KM and the environment: Water management uses analytics, big data and collaboration to handle complexity.
Water is a vital resource with pervasive effects on the environment, health and the economy. More than a billion people are facing water shortages, and many contend with problems such as flooding and pollution. The complexity of the scientific, social and political issues that surround water management makes the enabling technologies of knowledge management, such as analytics and collaboration, a good match for addressing those issues.
The Internet of Things (IoT) is providing a growing number of inputs from sensors, adding to the available data. Greater computing power and more sophisticated scientific models, combined with better integration of information from diverse sources, now allow water management officials to make more precise, data-driven decisions that help ensure the most positive outcome.
A typical set of issues is illustrated in the management of a river basin in Greece. The Spercheios River winds its way through central Greece, passing through villages and agricultural land before it empties into the Maliakos Gulf, just off the Aegean Sea. The river basin presents several environmental challenges. Frequent flooding was affecting residents living near the river, and water quality problems had arisen because of agricultural chemicals and wastewater. Toxic blooms of Chatanella algae had caused a massive fish kill after flowing from the river into the Gulf, seriously impacting the fishing industry.
The Hellenic Center for Marine Research (HCMR) wanted to provide a holistic solution to those issues. With funding from the General Secretariat for Research and Technology in Greece and support from DHI, a Danish firm specializing in water issues and water modeling and management software, the Center wanted to develop a holistic, comprehensive solution to address all those issues in a coordinated way.
The goal was to create a decision support system (DSS) that would integrate data from multiple sources, including weather predictions and sensors that measure water quality. The monitoring, forecasting and early warning systems could help officials make valid decisions about how to manage the river and mitigate adverse environmental effects.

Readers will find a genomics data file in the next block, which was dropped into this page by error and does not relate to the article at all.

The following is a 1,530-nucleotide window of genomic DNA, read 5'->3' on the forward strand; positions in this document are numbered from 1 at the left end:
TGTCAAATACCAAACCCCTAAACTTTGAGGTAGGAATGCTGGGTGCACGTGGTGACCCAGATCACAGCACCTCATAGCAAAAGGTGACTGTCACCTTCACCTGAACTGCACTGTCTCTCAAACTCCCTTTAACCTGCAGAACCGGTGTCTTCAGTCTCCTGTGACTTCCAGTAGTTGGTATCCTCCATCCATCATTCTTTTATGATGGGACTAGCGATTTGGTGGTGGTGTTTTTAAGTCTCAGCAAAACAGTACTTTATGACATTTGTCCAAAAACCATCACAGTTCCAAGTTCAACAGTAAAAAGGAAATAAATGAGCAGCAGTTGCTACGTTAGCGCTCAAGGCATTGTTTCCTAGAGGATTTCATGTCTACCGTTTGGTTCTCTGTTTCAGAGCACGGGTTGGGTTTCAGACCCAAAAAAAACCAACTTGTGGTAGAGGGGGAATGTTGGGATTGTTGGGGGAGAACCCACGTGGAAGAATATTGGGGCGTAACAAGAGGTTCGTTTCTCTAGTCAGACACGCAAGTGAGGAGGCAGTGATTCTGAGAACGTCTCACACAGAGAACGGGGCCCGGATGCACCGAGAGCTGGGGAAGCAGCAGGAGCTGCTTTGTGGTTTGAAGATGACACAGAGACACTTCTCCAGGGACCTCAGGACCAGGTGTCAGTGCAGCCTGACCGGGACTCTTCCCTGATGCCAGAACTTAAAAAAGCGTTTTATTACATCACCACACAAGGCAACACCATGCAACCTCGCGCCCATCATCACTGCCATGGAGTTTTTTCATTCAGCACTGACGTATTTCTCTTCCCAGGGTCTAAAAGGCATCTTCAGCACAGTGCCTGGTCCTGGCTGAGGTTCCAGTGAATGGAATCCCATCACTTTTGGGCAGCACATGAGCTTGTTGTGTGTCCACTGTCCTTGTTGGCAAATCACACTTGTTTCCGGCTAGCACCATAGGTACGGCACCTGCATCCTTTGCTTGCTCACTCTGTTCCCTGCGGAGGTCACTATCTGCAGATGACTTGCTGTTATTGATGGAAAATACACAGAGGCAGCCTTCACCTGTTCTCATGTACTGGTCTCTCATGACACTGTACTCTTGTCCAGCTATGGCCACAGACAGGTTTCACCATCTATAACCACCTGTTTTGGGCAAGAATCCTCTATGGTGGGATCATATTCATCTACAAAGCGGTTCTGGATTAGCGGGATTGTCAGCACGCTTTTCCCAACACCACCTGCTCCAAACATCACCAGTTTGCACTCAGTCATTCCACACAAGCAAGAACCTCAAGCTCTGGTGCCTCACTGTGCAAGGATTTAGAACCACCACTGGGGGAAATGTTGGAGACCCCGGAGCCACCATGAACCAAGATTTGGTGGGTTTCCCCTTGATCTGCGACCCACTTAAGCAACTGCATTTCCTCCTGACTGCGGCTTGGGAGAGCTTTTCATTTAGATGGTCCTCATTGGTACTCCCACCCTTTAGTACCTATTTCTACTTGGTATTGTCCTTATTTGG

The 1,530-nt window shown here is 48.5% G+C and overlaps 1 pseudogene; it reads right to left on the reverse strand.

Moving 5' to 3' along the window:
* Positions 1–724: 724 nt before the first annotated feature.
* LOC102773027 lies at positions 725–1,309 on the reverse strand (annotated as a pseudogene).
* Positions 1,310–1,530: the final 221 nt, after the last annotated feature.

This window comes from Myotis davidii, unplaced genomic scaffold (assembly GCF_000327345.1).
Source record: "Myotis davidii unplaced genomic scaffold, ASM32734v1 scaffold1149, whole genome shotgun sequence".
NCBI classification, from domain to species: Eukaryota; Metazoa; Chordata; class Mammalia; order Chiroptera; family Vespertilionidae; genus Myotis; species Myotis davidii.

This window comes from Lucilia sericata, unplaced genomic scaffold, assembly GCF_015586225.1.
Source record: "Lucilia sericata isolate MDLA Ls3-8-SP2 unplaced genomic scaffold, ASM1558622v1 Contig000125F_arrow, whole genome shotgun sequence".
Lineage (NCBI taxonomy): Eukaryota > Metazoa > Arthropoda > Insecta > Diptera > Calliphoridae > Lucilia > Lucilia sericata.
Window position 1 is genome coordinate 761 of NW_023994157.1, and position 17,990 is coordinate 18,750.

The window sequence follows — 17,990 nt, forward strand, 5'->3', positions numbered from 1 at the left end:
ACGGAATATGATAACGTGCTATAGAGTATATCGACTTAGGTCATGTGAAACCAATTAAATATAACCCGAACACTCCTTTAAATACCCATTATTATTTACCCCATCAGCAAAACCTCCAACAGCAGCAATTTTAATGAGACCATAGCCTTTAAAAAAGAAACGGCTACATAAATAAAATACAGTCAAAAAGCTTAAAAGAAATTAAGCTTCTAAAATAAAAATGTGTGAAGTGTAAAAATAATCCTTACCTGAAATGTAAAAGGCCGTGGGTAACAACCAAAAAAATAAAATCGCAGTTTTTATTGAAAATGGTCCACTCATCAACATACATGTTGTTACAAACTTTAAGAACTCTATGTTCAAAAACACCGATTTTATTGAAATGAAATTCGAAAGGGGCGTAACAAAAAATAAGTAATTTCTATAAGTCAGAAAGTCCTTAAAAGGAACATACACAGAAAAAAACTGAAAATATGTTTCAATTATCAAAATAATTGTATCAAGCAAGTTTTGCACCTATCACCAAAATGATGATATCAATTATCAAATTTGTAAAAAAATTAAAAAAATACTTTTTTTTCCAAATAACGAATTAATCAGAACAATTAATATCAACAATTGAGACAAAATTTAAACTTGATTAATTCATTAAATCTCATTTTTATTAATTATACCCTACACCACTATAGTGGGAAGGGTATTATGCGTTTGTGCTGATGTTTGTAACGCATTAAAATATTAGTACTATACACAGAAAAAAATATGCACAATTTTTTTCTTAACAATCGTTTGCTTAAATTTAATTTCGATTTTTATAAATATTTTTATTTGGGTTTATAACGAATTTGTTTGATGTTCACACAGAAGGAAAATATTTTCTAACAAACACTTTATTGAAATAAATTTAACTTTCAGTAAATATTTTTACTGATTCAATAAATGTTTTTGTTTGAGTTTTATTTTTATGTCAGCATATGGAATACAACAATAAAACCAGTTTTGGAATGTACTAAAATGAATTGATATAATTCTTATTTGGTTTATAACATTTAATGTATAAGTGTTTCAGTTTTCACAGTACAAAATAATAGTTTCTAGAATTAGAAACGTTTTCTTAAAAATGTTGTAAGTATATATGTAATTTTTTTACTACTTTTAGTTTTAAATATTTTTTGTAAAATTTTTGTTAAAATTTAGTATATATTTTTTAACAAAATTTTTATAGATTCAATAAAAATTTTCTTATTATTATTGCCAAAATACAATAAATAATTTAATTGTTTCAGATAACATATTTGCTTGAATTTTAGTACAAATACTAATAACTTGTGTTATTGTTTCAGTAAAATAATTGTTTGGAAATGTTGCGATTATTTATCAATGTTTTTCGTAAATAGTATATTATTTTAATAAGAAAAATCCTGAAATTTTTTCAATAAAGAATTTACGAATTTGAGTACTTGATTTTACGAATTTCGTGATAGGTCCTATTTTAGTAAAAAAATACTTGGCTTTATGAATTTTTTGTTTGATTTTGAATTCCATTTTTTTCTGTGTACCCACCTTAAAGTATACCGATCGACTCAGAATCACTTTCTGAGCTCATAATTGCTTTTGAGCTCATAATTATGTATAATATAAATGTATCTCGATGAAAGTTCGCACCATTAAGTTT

Timely information essential
Elias Moussoulis, hydrologist and environmental scientist at DHI, says, “The HCMR needed to aggregate all the data into one platform so they could model it against different scenarios and provide web forecasts to the authorities and the public. The system would then support making the right decisions about actions that could be taken to mitigate the effect of pollution incidents and extreme rain events.” Such an integrated system would allow better decision making to respond to potential flooding and improve management by farmers in the surrounding area to minimize fertilizer runoff that causes riverine pollution and fish kills in the Gulf.
In addition, the system needed to operate in near real time so it could predict what would happen within the next few hours. “Timely information would allow water management officials to take actions, such as using various hydraulic structures to divert or impede some of the upstream water flow, to mitigate flooding in the valley,” Moussoulis says, “or to advise farmers about the best time to use fertilizer to minimize nutrients runoff.”
DHI used its MIKE Operations platform and its water modeling software products MIKE She and MIKE Flood to implement the system. Its capabilities encompass information/data management, planning and forecasting. The planning function addresses risks, cost/benefits, scenario analysis and key performance indicators (KPIs). The operational component handles forecasting/early warning, real-time operations and optimization. Data management provides analysis, reporting, GIS, spreadsheet and scripting functionality and sharing/publishing results.